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Esthetic Smile Design


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A Multidisciplinary Approach to Diastema Closures

Published in: Education

Esthetic Smile Design

  1. 1. A Multidisciplinary Approach to Diastema Closures Andi-Jean Miro, DDS Jill Varriale, DMD John R. Calamia, DMD
  2. 2. Abstract Dental students and practitioners alike should develop treatment strategies focused on providing patients with functional, physiologic, and esthetic restorations. Although this is the foundation for proper treatment, the aspect of esthetics is frequently not considered a high priority. As dental standards rise, greater emphasis is being placed upon esthetics along with functionality. Esthetics can be considered the difference between good dental care and dental excellence. The modern dentist must navigate between various types of restorative options, smile guidelines, and patient preferences to meet patient expectations and achieve exceptional esthetic results.
  3. 3. The Setup In the following case, a comprehensive treatment plan was created to address the chief concerns of the patient, a first-year dental student, who was seen for a restorative consultation by the Undergraduate Honors in Aesthetic Dentistry Program at the NYU College of Dentistry (NYUCD). Andi-Jean Miro, DDS, was an AACD APEX Scholarship winner. The multidisciplinary treatment plan guided the team to the desired esthetic results with a combination of dental modalities including orthodontics, implant therapy, and restorative treatment. By using multiple benchmarks—such as the smile evaluation forms and revisions of provisionals—to gauge patient preferences, the clinicians were ultimately able to achieve an esthetic result that exceeded the patient’s expectations.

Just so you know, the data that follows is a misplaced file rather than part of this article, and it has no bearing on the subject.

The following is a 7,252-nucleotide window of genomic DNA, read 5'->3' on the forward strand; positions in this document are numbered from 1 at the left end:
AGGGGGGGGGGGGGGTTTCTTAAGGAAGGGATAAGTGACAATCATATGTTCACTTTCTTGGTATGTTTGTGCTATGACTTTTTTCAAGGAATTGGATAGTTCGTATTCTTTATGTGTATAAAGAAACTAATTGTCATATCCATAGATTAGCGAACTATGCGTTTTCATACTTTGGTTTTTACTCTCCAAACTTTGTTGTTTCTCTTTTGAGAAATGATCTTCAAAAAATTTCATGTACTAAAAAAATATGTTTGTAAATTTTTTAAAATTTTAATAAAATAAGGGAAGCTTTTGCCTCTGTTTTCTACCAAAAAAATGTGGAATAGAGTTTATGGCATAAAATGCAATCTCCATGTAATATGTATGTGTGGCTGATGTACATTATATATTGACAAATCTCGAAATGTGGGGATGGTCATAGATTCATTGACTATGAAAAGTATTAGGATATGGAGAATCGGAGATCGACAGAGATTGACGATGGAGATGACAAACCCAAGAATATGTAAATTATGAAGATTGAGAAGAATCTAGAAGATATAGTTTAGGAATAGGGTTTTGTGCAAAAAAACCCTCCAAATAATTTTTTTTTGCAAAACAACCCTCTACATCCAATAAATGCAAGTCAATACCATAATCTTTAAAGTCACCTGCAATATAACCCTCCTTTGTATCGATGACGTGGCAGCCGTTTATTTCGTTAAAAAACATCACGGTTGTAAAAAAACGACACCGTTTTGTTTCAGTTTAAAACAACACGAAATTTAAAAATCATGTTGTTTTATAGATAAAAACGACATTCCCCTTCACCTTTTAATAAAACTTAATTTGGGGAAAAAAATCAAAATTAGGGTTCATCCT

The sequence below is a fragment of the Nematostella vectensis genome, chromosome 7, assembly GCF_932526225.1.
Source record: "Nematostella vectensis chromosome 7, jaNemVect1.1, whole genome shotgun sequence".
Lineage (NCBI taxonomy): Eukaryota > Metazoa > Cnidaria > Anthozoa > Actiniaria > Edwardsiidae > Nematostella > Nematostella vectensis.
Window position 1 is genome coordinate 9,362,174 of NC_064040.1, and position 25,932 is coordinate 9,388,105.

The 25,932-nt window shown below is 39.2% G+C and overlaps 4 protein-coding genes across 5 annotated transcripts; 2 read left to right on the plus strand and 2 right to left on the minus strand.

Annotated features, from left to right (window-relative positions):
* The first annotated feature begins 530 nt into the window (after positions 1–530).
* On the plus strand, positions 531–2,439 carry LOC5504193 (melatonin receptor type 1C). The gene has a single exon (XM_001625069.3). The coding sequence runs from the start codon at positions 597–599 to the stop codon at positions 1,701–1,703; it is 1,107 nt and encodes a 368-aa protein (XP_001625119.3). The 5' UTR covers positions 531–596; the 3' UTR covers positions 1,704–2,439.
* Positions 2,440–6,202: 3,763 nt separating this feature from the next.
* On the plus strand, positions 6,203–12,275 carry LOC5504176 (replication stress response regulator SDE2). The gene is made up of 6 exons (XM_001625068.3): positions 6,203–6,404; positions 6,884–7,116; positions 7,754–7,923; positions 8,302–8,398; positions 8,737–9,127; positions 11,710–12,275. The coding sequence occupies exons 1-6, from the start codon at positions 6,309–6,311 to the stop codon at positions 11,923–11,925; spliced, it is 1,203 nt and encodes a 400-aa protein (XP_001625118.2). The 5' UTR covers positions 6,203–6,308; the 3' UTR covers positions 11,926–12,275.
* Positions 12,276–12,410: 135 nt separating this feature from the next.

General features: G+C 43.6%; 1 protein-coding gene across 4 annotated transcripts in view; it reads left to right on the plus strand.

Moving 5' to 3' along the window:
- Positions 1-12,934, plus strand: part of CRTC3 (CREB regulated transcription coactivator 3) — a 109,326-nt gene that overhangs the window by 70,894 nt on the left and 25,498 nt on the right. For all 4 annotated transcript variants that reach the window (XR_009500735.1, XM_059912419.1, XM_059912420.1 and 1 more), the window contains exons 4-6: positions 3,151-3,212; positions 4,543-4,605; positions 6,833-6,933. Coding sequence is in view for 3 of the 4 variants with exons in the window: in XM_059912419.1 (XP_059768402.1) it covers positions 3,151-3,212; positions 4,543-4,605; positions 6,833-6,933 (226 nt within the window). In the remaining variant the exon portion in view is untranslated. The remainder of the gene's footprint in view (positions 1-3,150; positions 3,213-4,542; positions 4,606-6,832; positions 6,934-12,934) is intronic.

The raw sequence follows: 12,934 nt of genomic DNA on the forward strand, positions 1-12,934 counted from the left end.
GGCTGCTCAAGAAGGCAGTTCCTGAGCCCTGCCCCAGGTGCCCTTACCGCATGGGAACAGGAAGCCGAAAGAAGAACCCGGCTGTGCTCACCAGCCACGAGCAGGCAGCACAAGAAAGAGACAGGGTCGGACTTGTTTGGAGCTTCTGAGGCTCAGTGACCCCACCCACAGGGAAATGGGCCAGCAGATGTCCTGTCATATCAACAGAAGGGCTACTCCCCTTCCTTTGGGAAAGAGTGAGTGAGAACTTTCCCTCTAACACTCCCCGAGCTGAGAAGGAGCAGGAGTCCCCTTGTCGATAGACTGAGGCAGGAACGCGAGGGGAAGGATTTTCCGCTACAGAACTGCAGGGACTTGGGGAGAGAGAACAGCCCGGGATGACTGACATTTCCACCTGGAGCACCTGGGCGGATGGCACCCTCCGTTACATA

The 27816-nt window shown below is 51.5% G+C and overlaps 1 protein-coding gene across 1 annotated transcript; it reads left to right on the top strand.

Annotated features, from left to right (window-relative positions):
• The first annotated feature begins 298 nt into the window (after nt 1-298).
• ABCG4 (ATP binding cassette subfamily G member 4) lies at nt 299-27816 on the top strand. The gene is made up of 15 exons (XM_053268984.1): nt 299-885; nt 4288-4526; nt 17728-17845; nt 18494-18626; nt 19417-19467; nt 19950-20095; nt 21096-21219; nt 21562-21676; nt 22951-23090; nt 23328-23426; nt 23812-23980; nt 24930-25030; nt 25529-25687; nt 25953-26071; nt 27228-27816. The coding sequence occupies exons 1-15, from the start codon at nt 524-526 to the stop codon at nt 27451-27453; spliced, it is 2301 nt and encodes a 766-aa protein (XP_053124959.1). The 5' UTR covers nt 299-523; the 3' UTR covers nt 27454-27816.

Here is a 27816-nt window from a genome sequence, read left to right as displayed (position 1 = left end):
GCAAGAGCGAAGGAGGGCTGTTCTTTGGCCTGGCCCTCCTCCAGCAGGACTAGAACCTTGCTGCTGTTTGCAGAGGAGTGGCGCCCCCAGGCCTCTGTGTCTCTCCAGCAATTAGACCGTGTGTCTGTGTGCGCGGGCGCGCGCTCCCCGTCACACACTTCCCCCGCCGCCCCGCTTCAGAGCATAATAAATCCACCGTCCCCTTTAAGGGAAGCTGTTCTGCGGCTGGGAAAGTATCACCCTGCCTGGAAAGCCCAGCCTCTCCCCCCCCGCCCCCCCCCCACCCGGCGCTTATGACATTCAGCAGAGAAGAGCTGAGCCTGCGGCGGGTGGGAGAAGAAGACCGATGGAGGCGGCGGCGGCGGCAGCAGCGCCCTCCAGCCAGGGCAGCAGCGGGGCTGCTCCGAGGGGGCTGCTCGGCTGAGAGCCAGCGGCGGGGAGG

4. 4. Smile evaluation form, page 1. The smile evaluation form was used as an adjunct to radiographs, photographs, and study casts to determine possible treatment plans to address the patient’s chief complaint.
  5. 5. Smile evaluation form, page 2.
  6. 6. Initial full-face image. Initial profile (right and left).
  7. 7. Initial smile, non-retracted.
  8. 8. Initial retracted views.
  9. 9. Patient’s initial smile evaluation form.
  10. 10. Occlusal analysis.
  11. 11. Lateral cephalometric and panoramic imaging, pre-orthodontics.
  12. 12. Phase One of orthodontics.
  13. 13. Phase Two of orthodontics.
  14. 14. Post-orthodontics, full face.
  15. 15. Post-orthodontics smile, non-retracted.
  16. 16. Post-orthodontics, retracted. This case emphasizes the importance of communication and collaboration between the orthodontist and restorative dentist.
  17. 17. Lateral cephalometric and panoramic imaging, post-orthodontics.
  18. 18. New smile evaluation form.
  19. 19. Diagnostic wax-up. Matrixes. It was paramount to the patient that the preparations be as minimally invasive as possible.
  20. 20. Pre-orthodontic space, post-orthodontic space, post-implant placement.
  21. 21. Preparations. Provisionals.
  22. 22. Restorations prior to insertion. While every practitioner may plan a case in a different way, it is important to keep the esthetic outcome at the forefront of the treatment plan.
  23. 23. Postoperative full-face image.
  24. 24. Postoperative smile, portrait image.
  25. 25. Postoperative portrait. The occlusion was adjusted accordingly. The restorations were polished and the incisal edges were recontoured slightly.
  26. 26. Dr. Andi-Jean Miro was in the Undergraduate Honors in Aesthetic Dentistry Program, New York University College of Dentistry (NYUCD). She is an instructor in NYUCD’s Department of Cariology and Comprehensive Care, and is currently in private practice in New York City. She can be contacted at Dr. Varriale is an orthodontist in Astoria, Queens, New York. Dr. Calamia is a professor in NYUCD’s Department of Cariology and Comprehensive Care. He maintains a private practice in New York City. Disclosure: The authors did not report any disclosures.
  27. 27. To receive the quarterly, peer-reviewed Journal of Cosmetic Dentistry, available to members only, enroll as an AACD member at